|Backgammon with Daddy, age 1 year, 1 day|
*Please, be smart about choking hazards. Never leave your child around choking hazards unattended, and supervise them closely when you're with them.
Our toddler modified rules:
We mostly follow the normal rules. We found an online trial of Monopoly, and that really gave the Bibliophile an understanding of the basics, and then we switched to our board version. So, we pick our piece, roll to work our way around the board, choose to buy or auction a property when we land on it, act out the community chest and chance cards, etc. If we mortgage, we don't tack on any interest to unmortgage. Also, if we're lazy, we just give us each a pile of money without counting it out. And to end the game, we usually just declare that it is time to see who has the most properties, and that person wins.
What he learns from it:
- Counting - the obvious "one square per number" of moving when you roll, but we are also working on adding with money. Just baby steps, but it lays a foundation and makes it fun.
- Reading three-digit numbers. He was doing this for awhile, then forgot how, and now has it mastered again after a week of playing monopoly.
- Bidding/negotiating. "I bid $2!" "I bid $10!" - this not only gets him ready for an antiques auction one day, but also hones his "which number is bigger" recognition.
- Reading. He reads the place names, and attempts to read the Chance and Community Chest cards.
- Vocabulary. Lots of new concepts here, like mortgage, tax, go to jail, etc.
We roll the dice, count out where to go, and then ask a question depending on the color square we land on. Any correctly answered question gains a wedge (you don't have to be on the special wedge squares in our toddler version). If you already have that color wedge, you just roll again. We don't use the cards that come with the box at all. Instead, I just ask him a question within the appropriate category. He also asks me my questions, sometimes to my great amusement. He has actually gotten quite good at coming up with questions now. They tend to be things like, "which animal puts his head under water to hunt for fish" (answer: the swan we saw at the aviary today). But, the first few times he asked me questions, I actually grabbed a pen and paper to write them down to share them with Daddy, because they made me laugh so hard (inwardly). For instance, I landed on blue (people and places category). So he asked, "who has a very big head?" Answer: Mama. I should say that we never get questions wrong. I ask him questions that I think he can get right, or that I can gently nudge him to get by having him go get his globe to help him, for instance. And he pretty much tells me I'm right no matter what I guess. Anyway, the person to fill his or her circle with wedges first wins.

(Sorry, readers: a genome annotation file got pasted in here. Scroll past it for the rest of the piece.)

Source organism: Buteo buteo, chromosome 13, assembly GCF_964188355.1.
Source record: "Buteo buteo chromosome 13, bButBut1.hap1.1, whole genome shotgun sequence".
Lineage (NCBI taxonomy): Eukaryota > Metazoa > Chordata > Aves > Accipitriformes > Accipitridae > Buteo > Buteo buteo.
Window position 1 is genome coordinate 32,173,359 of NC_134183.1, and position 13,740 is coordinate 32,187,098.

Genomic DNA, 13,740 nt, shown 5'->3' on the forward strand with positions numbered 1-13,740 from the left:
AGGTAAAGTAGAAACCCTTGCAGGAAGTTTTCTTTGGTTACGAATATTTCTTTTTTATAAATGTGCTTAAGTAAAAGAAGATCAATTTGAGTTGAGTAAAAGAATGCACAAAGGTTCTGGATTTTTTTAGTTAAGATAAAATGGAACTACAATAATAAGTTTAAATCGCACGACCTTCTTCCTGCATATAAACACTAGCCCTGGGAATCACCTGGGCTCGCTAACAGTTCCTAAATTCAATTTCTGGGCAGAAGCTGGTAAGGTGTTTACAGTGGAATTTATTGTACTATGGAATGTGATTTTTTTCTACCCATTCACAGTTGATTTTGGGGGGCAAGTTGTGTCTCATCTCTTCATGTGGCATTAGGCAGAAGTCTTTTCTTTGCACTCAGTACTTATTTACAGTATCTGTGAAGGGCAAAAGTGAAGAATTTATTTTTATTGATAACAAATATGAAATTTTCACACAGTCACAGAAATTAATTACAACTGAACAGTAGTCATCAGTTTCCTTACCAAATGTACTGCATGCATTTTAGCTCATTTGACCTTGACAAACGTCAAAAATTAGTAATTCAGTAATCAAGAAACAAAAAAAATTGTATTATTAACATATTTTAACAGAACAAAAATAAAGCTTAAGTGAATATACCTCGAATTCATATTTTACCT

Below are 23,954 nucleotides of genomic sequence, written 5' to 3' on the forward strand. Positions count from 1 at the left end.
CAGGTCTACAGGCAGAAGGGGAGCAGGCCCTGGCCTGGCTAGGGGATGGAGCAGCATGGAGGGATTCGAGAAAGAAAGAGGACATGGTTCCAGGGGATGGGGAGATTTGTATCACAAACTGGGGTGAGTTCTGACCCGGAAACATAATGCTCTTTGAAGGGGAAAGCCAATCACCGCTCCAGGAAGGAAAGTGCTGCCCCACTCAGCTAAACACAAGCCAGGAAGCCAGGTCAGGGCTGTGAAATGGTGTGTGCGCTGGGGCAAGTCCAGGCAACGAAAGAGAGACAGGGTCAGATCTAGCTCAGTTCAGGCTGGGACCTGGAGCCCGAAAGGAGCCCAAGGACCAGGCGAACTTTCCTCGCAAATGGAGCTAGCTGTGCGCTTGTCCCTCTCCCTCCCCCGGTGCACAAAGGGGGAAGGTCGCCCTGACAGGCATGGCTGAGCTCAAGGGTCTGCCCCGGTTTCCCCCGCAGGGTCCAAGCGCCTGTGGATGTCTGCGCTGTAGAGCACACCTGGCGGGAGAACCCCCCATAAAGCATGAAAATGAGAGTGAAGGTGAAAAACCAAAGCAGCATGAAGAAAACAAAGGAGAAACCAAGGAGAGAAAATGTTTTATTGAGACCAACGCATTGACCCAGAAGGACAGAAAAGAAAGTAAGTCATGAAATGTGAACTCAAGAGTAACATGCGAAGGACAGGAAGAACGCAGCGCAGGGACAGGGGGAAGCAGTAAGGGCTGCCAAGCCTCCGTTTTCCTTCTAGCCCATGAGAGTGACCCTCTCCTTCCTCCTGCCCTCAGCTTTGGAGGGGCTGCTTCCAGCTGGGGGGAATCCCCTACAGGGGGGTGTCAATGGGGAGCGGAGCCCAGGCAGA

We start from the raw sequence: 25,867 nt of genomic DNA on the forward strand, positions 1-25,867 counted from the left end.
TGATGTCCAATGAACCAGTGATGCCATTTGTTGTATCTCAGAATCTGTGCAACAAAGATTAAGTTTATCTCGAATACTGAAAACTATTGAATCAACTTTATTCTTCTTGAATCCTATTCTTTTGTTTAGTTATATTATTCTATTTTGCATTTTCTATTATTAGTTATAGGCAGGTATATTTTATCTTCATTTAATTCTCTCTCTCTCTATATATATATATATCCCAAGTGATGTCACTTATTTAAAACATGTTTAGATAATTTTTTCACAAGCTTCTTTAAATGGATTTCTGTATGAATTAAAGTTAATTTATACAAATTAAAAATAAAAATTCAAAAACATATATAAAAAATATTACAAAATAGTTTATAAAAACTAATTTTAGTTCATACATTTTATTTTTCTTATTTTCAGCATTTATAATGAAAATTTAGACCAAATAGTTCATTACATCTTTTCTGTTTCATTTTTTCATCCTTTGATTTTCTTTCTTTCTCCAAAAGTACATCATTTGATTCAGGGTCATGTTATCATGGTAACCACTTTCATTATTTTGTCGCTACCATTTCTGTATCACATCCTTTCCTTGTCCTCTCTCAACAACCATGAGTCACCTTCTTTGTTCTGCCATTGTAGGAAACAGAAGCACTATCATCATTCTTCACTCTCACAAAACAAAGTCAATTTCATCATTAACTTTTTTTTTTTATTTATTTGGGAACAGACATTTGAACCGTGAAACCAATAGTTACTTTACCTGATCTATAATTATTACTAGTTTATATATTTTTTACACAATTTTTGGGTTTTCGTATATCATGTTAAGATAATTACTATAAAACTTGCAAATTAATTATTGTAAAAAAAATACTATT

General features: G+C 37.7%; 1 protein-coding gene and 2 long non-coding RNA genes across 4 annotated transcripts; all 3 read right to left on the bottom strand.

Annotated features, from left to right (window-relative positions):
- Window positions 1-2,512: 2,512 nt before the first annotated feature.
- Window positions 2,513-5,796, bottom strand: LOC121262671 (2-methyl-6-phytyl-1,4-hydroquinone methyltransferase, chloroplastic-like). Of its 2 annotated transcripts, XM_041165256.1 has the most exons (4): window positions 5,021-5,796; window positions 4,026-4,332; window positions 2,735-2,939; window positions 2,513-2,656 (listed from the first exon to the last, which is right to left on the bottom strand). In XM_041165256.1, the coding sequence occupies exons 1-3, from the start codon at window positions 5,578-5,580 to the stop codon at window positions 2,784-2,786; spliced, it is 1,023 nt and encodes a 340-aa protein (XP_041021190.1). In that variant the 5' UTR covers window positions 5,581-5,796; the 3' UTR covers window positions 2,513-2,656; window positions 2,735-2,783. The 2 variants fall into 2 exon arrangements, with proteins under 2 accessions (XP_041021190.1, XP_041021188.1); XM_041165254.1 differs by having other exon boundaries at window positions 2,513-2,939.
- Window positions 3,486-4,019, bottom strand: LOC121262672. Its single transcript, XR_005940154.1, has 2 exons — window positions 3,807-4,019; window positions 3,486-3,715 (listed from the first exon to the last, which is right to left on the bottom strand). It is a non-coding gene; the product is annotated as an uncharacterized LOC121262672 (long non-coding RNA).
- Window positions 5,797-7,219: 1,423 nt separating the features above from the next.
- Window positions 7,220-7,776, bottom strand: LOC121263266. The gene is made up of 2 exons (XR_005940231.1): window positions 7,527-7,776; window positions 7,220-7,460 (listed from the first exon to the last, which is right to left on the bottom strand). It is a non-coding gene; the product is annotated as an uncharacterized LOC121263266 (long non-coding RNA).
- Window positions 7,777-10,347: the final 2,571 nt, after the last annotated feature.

What he learns from it:
- Anything I want in terms of questions. I can use the trivia to gently reinforce things we have learned that day (like, "what is the word for an animal like an owl that sleeps during the day and stays awake at night?").
- Counting - again, the square to square hopping.
- How to formulate questions. I was beginning to doubt his ability to do this, since he sits up in bed every morning with me and says something along the lines of: "Mama get breakfast now!" Lo and behold, in the context of a game, he actually does understand how/what/who/when/where perfectly fine.
- Dexterity. I'm amazed how quickly he pops the triangular wedges into the circles.
Comment: What adult board games do your wee ones most enjoy? Have you tried kids versions of adult classics? We have the junior monopoly on his birthday wish list.
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